When her turn finally arrived, lab assistants helped her into a bulky space suit and then shoved her through the door of the lab. Although the OPCR was visible from the classroom's observation window, coming face to face with it from ground level was a bit overwhelming. The ten-meter-high device loomed ominously above her as she stood looking up at the behemoth from less than a meter away and her task seemed suddenly more daunting. As the gravity in the lab reached zero, Jenetta, trying to sound more confident than she felt, announced that she was ready to begin the exercise. Using the suit's maneuvering jets, she nervously jockeyed into position near the top of the large unit and attached a self-retracting tether strap from her maintenance harness. Special tools clipped to her belt allowed her to begin removing the covers from the unit's control panel. Twice losing her grip on a tool and then having to un-tether and chase it clumsily around the lab until she caught it, she could see her classmates laughing at her predicament from the third-floor classroom.

When at last the control unit was laid open for maintenance access, Jenetta attached the test monitor and proceeded to replace the ruined circuit rods as quickly as possible from the replacement kit strapped to her right leg. She had completed the repairs and was about to close the covers when the five-minute warning timer sounded. In a desperate effort to finish in time, she began furiously bolting the covers into place. With time almost exhausted, she reconnected the power cables and shoved off from the unit. Zipping down to ground level, she was just in time to depress the button on the wall that would stop the clock before time expired. Only two seconds remained.

As technicians restored gravity in the lab, she sank heavily to the deck, breathing a grateful sigh of relief that she had managed to complete the exercise without incurring a time penalty. The same lab assistants who'd helped her don the clumsy suit assisted her in its removal when she exited the lab. Once free of the garment, she hurried along to the classroom where Professor Hubera waited impatiently to grade the last four lab exercises of the day.

Now in his mid-sixties, Hubera had long ago misplaced his sense of humor, if he ever had one, and a permanent scowl defined the pallid face beneath a thick mat of silver-white hair. He preferred that students call him Professor, rather than use his official Space Command rank of Captain.

Moving as a group to each window overlooking a lab, the class watched intently as Hubera remotely applied power to the device just serviced while monitoring its output. During the afternoon, a couple of the units had failed to function and another couple produced only partial power, but no one was prepared for what happened when power was applied to the unit Jenetta had serviced.

As Hubera flipped the power switch, a geyser of sparks spewed from the top of the OPCR! He fumbled anxiously with the control remote and managed to turn off the power, but the unit continued to smolder, filling its lab with a dense cloud of acrid smoke that obscured the view completely. As the class erupted in laughter, Professor Hubera glared silently at Jenetta, his jaw clenched in anger. She turned a bright crimson and prayed for a hole to open up and swallow her as he censured her for confusing the color-coded power cables during the reassembly step and then proceeded to lecture her strongly and loudly at length on the merits of proper disassembly and re-assembly in front of her classmates. She naturally received a failing grade for the lab exercise, despite the fact that she had replaced all of the component rods correctly.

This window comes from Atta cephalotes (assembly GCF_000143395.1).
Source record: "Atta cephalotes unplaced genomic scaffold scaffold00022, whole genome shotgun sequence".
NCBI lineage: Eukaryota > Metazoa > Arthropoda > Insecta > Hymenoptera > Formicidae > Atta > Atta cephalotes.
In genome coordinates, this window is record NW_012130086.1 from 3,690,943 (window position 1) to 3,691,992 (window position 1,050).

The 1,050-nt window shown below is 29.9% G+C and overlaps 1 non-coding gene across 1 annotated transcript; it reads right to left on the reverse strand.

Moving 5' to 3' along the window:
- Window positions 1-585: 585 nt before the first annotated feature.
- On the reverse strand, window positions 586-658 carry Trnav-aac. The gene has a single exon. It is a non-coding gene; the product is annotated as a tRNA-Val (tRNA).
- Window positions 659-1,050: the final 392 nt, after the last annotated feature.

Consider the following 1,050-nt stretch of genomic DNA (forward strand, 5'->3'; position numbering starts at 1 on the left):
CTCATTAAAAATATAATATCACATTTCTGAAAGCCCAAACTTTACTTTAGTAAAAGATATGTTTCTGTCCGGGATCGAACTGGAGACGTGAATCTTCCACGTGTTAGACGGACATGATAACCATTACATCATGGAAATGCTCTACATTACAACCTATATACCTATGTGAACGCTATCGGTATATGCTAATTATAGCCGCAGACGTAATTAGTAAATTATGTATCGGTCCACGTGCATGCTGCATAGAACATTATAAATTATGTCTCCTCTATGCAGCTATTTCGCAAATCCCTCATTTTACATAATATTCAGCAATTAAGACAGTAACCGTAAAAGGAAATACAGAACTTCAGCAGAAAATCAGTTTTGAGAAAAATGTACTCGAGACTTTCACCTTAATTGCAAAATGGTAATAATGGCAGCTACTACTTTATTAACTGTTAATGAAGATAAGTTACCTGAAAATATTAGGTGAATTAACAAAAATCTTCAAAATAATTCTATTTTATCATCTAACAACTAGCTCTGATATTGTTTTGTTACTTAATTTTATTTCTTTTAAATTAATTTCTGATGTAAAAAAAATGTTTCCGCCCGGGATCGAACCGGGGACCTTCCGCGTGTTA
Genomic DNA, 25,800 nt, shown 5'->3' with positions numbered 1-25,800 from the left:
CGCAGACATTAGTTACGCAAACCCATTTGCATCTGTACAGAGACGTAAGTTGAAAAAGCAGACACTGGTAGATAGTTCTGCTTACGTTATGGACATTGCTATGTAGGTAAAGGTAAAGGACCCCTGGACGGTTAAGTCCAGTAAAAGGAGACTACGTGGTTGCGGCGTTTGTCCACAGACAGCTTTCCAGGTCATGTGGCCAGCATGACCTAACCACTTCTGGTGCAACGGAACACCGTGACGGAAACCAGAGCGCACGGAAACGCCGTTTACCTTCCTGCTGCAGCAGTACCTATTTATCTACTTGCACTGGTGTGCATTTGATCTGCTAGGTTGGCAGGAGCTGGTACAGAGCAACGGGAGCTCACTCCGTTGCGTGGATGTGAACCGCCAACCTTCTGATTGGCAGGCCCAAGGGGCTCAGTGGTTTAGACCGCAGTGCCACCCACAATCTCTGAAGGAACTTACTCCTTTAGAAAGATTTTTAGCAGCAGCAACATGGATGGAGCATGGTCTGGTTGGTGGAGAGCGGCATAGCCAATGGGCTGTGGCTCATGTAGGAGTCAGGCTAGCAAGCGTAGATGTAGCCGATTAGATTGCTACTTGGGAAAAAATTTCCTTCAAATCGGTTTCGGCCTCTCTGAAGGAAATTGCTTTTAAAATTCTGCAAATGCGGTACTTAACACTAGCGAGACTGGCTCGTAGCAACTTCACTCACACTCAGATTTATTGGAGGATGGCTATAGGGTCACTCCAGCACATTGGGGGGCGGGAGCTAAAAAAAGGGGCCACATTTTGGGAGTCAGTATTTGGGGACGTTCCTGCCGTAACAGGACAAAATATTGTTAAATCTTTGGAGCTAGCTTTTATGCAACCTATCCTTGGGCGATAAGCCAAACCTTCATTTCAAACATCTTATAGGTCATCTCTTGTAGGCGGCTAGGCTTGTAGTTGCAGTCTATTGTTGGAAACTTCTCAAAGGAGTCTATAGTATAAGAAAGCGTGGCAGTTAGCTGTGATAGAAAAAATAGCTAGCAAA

For the rest of her years at the Academy, her classmates joked about the day she smoked the lab. Fortunately, she led the entire freshman class in math and science coursework, so the incident in the lab didn't result in dismissal from the Academy. However, the embarrassment followed her like an expanding spectre from year to year and she always found herself moving hesitantly during lab exercises, especially during command and control battle simulations in her junior year. So fearful of making a serious mistake that would again make her a laughing stock, she deliberated much too long in every engagement. She either lost her ship within minutes of the danger scenario commencing while acting as captain, or contributed significantly towards its loss by apparent indecision when she occupied some other chair on the bridge. The effects of each loss became cumulative and her performance as a bridge officer declined with each new exercise.

* * *

Although all cadets are required to carry the same basic course load during their first year, it changes considerably thereafter. Cadets wishing careers in medicine, engineering, economics, legal, intelligence, or political science are channeled into a heavy concentration of applicable course work. Depending upon the requirements of each field of specialization, they might continue their study at various universities, labs, or hospitals after graduation from the academy. They do not receive their posting until they've completed their studies.

The remaining cadets follow a regimented curriculum of math, science, astronautics, and flight training as they vie for the limited slots that could eventually lead to warship command. At the conclusion of a cadet's third year in the command program, an Evaluation Panel of Space Command officers and instructors make the final career assignments. Cadets not deemed suitable for ship command at that time are redirected into programs of intensive study designed to prepare them for their adjudged apposite postings.